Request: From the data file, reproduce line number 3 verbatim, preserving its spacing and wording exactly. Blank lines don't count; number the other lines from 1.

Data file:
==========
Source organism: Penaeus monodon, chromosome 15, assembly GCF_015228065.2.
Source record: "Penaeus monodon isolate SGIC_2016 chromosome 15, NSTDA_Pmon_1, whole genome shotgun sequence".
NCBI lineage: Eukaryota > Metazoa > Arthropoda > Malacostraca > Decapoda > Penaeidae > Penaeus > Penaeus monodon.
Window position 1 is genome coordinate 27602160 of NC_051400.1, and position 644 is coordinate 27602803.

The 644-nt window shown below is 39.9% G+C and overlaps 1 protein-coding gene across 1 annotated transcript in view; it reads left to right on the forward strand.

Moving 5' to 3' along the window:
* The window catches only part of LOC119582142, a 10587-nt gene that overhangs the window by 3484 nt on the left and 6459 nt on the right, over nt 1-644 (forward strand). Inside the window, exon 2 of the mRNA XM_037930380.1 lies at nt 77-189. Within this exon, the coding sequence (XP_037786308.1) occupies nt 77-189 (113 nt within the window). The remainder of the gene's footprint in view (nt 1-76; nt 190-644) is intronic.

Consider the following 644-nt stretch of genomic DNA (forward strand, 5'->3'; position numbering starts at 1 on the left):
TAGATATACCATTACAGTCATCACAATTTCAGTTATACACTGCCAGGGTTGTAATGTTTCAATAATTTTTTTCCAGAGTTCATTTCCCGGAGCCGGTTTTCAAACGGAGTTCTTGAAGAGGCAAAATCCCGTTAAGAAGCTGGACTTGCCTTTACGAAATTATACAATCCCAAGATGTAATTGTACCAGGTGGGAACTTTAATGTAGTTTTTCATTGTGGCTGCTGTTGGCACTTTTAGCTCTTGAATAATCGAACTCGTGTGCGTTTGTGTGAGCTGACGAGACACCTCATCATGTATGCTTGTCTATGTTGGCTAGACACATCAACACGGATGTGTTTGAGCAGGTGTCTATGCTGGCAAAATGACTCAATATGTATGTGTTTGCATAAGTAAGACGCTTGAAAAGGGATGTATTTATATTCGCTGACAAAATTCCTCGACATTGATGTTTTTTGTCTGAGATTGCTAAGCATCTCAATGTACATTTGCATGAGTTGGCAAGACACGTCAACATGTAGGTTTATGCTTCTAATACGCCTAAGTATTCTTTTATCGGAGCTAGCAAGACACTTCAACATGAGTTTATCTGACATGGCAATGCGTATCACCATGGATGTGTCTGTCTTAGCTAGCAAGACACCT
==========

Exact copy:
NCBI lineage: Eukaryota > Metazoa > Arthropoda > Malacostraca > Decapoda > Penaeidae > Penaeus > Penaeus monodon.